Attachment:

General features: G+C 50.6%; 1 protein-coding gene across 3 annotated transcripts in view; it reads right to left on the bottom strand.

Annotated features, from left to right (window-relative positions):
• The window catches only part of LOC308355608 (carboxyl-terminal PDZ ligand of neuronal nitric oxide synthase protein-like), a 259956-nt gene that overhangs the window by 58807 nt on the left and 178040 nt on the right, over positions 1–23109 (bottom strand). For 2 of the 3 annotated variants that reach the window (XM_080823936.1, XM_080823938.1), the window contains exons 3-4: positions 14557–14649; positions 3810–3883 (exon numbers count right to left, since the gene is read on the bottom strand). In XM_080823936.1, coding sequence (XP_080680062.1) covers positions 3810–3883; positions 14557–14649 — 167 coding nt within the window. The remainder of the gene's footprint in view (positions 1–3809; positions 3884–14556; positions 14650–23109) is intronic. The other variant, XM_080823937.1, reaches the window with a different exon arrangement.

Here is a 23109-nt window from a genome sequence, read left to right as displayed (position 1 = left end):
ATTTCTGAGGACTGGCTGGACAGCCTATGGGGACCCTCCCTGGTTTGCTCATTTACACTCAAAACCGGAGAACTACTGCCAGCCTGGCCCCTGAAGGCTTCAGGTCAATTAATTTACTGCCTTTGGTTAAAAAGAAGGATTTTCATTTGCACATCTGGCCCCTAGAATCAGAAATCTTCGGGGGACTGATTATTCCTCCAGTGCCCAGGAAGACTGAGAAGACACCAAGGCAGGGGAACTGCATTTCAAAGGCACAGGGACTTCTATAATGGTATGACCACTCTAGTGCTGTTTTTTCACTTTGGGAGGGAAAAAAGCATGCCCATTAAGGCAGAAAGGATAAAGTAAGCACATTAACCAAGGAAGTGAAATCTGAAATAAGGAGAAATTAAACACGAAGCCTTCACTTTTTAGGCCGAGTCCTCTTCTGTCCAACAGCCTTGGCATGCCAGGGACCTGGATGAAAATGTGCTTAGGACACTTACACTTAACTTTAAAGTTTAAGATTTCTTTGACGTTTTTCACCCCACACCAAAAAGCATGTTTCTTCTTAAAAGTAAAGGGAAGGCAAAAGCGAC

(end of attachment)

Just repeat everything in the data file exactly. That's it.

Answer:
General features: G+C 50.6%; 1 protein-coding gene across 3 annotated transcripts in view; it reads right to left on the bottom strand.

Annotated features, from left to right (window-relative positions):
• The window catches only part of LOC308355608 (carboxyl-terminal PDZ ligand of neuronal nitric oxide synthase protein-like), a 259956-nt gene that overhangs the window by 58807 nt on the left and 178040 nt on the right, over positions 1–23109 (bottom strand). For 2 of the 3 annotated variants that reach the window (XM_080823936.1, XM_080823938.1), the window contains exons 3-4: positions 14557–14649; positions 3810–3883 (exon numbers count right to left, since the gene is read on the bottom strand). In XM_080823936.1, coding sequence (XP_080680062.1) covers positions 3810–3883; positions 14557–14649 — 167 coding nt within the window. The remainder of the gene's footprint in view (positions 1–3809; positions 3884–14556; positions 14650–23109) is intronic. The other variant, XM_080823937.1, reaches the window with a different exon arrangement.

Here is a 23109-nt window from a genome sequence, read left to right as displayed (position 1 = left end):
ATTTCTGAGGACTGGCTGGACAGCCTATGGGGACCCTCCCTGGTTTGCTCATTTACACTCAAAACCGGAGAACTACTGCCAGCCTGGCCCCTGAAGGCTTCAGGTCAATTAATTTACTGCCTTTGGTTAAAAAGAAGGATTTTCATTTGCACATCTGGCCCCTAGAATCAGAAATCTTCGGGGGACTGATTATTCCTCCAGTGCCCAGGAAGACTGAGAAGACACCAAGGCAGGGGAACTGCATTTCAAAGGCACAGGGACTTCTATAATGGTATGACCACTCTAGTGCTGTTTTTTCACTTTGGGAGGGAAAAAAGCATGCCCATTAAGGCAGAAAGGATAAAGTAAGCACATTAACCAAGGAAGTGAAATCTGAAATAAGGAGAAATTAAACACGAAGCCTTCACTTTTTAGGCCGAGTCCTCTTCTGTCCAACAGCCTTGGCATGCCAGGGACCTGGATGAAAATGTGCTTAGGACACTTACACTTAACTTTAAAGTTTAAGATTTCTTTGACGTTTTTCACCCCACACCAAAAAGCATGTTTCTTCTTAAAAGTAAAGGGAAGGCAAAAGCGAC